Internet Lawyer: Dead Tree Deception

Although an Internet lawyer, I’m a bit old-fashioned because I like to read the dead tree (print) edition of the Wall Street Journal in the morning while having a cup of coffee.

So I wasn’t surprised as a subscriber to get an “Urgent Account Status” notice in the mail today. I figured that the subscription must be coming up for renewal.

Unfortunately, that was not the case. The “urgent” problem was a cross-sell pitch for the online edition of the newspaper.

In addition, the cross-sell pitch was a low-ball introductory offer. In fine print at the bottom (about half the size of the smallest print in the pitch itself) was the disclosure that this was a continuity program where I’d be paying more automatically for online subscription renewals.

Good marketing does not require lying about urgency or account status. Good marketing does not include fine print hiding Internet continuity programs either.

Don’t make the same mistake as the no-talent @ss clowns marketing the Wall Street Journal Online Edition. Treat your prospects and your existing clients with respect.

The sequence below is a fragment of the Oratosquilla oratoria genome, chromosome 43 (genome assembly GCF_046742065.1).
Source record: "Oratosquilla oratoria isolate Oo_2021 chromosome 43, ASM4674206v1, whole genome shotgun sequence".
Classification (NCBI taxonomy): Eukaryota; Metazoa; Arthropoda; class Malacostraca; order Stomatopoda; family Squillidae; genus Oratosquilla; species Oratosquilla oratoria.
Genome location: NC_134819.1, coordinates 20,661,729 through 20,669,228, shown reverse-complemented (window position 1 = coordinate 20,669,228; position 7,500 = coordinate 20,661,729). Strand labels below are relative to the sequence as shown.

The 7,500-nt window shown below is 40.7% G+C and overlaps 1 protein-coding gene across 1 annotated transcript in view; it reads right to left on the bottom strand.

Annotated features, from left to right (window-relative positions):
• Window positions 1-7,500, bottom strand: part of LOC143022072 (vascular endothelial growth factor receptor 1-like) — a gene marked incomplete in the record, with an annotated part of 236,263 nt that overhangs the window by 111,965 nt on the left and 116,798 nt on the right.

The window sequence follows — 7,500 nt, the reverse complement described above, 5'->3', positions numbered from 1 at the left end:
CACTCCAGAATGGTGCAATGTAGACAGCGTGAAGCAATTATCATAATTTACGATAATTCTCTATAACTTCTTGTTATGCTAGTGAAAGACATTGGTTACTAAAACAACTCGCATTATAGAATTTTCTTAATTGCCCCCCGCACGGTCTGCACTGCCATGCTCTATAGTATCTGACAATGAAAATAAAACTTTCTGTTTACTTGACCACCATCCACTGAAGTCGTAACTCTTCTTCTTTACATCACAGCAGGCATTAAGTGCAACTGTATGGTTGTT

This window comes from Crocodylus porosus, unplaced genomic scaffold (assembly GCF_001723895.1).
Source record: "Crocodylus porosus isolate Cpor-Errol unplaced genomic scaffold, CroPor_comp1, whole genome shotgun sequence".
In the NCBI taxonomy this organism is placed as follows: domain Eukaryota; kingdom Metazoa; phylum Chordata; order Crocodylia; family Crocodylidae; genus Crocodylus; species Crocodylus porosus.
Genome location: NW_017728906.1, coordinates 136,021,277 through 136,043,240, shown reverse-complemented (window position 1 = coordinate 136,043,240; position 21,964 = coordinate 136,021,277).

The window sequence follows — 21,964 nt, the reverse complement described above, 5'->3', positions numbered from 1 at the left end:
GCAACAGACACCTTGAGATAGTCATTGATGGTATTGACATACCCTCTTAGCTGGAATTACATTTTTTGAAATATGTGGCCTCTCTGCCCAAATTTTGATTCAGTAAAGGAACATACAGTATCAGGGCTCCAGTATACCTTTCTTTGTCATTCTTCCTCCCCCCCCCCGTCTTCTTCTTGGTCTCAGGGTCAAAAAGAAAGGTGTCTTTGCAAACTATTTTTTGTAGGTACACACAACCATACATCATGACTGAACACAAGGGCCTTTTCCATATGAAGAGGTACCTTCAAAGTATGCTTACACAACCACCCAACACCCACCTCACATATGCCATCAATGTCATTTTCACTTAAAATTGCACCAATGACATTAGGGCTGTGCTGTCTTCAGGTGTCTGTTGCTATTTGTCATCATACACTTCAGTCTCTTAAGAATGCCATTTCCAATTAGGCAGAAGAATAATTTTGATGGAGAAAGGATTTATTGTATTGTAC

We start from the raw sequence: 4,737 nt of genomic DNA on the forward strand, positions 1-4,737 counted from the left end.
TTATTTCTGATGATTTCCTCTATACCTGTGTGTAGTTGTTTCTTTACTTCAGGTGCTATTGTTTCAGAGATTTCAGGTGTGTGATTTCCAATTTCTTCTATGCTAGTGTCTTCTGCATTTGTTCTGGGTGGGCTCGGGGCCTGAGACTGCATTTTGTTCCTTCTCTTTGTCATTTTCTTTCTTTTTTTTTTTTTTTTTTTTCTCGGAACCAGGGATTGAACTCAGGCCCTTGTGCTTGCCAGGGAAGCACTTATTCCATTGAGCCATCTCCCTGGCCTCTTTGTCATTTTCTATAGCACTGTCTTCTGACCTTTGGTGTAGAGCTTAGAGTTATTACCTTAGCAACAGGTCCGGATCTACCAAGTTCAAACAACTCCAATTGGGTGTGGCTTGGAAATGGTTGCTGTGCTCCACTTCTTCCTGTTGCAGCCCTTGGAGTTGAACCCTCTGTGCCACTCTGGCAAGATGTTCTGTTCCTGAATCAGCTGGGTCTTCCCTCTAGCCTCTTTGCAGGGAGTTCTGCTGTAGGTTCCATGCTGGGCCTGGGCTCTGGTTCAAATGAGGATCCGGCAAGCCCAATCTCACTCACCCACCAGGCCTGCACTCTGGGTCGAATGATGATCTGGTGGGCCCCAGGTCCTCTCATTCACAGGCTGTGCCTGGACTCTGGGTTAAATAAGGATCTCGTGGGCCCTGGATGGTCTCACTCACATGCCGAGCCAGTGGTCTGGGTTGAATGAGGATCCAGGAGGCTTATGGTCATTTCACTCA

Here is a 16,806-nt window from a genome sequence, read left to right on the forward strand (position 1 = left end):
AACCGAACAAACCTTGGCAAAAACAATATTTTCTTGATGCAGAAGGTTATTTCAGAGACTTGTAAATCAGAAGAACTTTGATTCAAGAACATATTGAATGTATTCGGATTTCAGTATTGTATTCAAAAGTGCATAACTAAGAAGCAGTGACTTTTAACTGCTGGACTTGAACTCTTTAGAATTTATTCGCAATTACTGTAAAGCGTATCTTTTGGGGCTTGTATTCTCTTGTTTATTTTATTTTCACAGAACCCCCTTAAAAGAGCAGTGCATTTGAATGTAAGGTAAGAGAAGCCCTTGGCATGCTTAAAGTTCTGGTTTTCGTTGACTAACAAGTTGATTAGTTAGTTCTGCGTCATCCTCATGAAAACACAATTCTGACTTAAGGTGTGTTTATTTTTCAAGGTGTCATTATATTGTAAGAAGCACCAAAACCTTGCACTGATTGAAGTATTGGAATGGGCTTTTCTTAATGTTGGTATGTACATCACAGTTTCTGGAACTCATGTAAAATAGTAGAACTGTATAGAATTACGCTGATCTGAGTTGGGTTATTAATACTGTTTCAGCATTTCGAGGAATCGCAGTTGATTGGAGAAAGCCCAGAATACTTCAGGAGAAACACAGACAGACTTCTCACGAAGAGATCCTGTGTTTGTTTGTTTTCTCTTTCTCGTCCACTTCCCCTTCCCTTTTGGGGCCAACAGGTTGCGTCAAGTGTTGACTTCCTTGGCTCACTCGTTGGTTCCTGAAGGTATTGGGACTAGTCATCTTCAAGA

To your success!

-Mike the Internet Lawyer

P.S. Speaking of fine print, when I created Website Legal Forms Generator software,  I made sure that website owners who used it were able to create easy-to-read website legal documents. Transparency and ethics is a must for your long-term business success online or offline.

Author Mike Young, Esq.

Mike Young has been practicing business and technology law since 1994 and is an angel investor in startups. He's been an entrepreneur since 1988. To get legal help from Attorney Young, click here now or call 214-546-4247 to schedule a phone consultation.

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